What is Tattoo Friendly?
In recent years, the number of tourists has been increasing while at the same time, the more and more popular question “Do you know of any onsen that will allow tattooed guests to enter?” is being asked. For this purpose, this site has been created to answer those questions. Many travelers become uneasy when they don’t know whether it is possible to enter a certain onsen.
The information posted on this site has all been confirmed with the posted facilities through phone by asking “Can tattooed guests enter?”
Main reasons for refusal:
- “We are refusing because of the operating company requests”
- Result of a Union agreement
- The local police have intervened
- They received complained from the elderly local residents and decided the results at council meetings
With the increase of tattooed guests and tourism on the rise, many facilities have recently started to accept tattooed guests.
Main reasons for acceptance:
- Compared to the past, tattoos for the sake of fashion, not criminal activities, have increased
- Foreign tourists with tattoos have increased
- Guidance from some administrations have become more lenient
- Experimental trials of allowing guests to cover their tattoos (with a seal/bandaid ) have been implemented
- According to the Yakuza Exclusion Ordinance, new signs have been remade and regulations of tattoos were abolished.
In Japan, manners make all the difference.
In addition, when asking the question “Can tattooed guests enter?”, there are various other responses that have not been written about above.
Generally, if you practice good bathing manners, there is little reason for one to be restricted from entering any facility.
That being said, if a guest secretly enters a facility that clearly does not allow tattoos, is it very possible to be denied access or removed.
However, according to guests’ comments, there doesn’t seem to be a lot of people who have complained about being refused.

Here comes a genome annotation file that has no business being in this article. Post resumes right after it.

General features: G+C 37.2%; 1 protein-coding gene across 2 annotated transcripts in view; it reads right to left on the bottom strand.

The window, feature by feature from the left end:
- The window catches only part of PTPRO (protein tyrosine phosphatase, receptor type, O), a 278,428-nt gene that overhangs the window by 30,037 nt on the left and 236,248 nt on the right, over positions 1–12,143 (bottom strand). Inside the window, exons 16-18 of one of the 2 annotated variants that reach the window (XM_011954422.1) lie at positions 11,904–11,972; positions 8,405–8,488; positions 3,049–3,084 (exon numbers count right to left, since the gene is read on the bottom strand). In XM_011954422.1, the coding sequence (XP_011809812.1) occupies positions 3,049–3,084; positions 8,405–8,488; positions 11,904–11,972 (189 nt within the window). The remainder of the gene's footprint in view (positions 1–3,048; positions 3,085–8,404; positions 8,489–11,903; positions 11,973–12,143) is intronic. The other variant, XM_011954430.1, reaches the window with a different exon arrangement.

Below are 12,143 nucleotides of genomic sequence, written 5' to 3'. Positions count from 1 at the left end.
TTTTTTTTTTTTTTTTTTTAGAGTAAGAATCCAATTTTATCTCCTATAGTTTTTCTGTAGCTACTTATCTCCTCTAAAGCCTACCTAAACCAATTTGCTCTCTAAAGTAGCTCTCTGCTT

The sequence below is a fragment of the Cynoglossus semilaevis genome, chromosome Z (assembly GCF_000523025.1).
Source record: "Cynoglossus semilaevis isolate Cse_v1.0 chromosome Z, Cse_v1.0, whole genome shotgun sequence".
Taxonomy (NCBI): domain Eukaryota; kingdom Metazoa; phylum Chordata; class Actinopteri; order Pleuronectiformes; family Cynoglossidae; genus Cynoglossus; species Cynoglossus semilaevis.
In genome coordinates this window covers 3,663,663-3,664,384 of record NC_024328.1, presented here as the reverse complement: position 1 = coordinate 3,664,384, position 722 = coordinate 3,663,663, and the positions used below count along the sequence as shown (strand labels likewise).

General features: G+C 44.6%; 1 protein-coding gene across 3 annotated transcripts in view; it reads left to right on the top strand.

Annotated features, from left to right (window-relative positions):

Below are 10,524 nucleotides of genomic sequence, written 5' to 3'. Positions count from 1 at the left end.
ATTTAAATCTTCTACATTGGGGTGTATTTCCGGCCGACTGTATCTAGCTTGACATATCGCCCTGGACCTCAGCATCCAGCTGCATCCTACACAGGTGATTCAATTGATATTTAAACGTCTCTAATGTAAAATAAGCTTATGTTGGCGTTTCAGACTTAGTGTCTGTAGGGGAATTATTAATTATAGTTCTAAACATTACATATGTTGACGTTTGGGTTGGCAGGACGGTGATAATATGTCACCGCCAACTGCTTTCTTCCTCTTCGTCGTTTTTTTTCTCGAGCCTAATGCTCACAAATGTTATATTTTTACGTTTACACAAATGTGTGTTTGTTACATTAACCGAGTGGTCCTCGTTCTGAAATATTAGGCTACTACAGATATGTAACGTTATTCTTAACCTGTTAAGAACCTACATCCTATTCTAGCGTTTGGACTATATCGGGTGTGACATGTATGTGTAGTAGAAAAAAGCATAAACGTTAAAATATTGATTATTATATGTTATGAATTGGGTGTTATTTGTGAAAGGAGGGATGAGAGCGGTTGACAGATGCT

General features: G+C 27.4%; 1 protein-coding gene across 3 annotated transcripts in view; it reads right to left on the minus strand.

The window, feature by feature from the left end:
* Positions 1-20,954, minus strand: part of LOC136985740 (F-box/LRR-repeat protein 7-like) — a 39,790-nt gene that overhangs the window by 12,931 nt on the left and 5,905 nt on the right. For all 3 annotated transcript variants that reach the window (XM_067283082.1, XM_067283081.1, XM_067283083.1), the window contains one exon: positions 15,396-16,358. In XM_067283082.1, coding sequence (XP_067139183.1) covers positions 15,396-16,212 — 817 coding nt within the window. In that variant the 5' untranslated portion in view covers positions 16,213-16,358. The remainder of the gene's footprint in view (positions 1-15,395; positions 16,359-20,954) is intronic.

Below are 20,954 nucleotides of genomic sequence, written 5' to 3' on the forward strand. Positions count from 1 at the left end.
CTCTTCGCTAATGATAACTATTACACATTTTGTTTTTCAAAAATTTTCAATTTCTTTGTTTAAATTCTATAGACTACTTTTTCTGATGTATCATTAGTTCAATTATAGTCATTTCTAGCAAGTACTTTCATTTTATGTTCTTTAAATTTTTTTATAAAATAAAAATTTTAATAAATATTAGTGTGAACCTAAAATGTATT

So, What kind of person complains about tattoos? The general consensus was the elderly. The reason for this is because the elderly residents don’t often have chances to see tattooed guests in rural areas.
Current trends have changed and become lenient towards tattoos, but opinions towards tattoos still are commonly negative among the elderly, especially towards Japanese.
Therefore, once a person displays bad manners in a bath, it isn’t uncommon to be refused entry. In fact, it seems that facilities are constantly changing their regulations regarding tattoos because of mishaps in the past.
Based on the information above, please understand that even small tattoos may cause for surprise. Feel free to enter the facilities on our site with that in mind.
Tattoo Friendly was built to ease the process of finding accepting businesses
Find places that will accept your body art without any trouble.
Tattoo Friendly categorizes by “types” of places that will allow tattoos in Japan. The most common place that has issues with tattooed guests are “onsen”. What does “onsen” mean and what the different types are will be explained below.
Hotel & Ryokan
Hotels are straight-forward and technically are the same as a ryokan except for one factor: Ryokan are Japanese-style hotels often with tatami mats and futon-type beds that lay on the floor. Recently, there has been an increase in modern ryokan that have bed or futon options available. Both types often have complementary bathing facilities inside.
Just as the name says, a bath indoors that can be either natural hot spring water or regular water.
Onsen are hot springs or resorts that use the natural spring water from underground to fill their bathing facilities.
Also called “rotenburo” in Japanese, are outdoor baths often surrounded by beautiful landscapes to induce an atmosphere of tranquility
Also self-explanatory; these baths are almost always connected to a hotel or ryokan room that can be rented and usually fit 2-4 people but can vary in size.
Communal baths where customers pay a small entry fee to enter the facilities. They do not use natural spring water, or they would be called “onsen” instead. You can find these by the large “ゆ” (Yu) sign meaning hot water.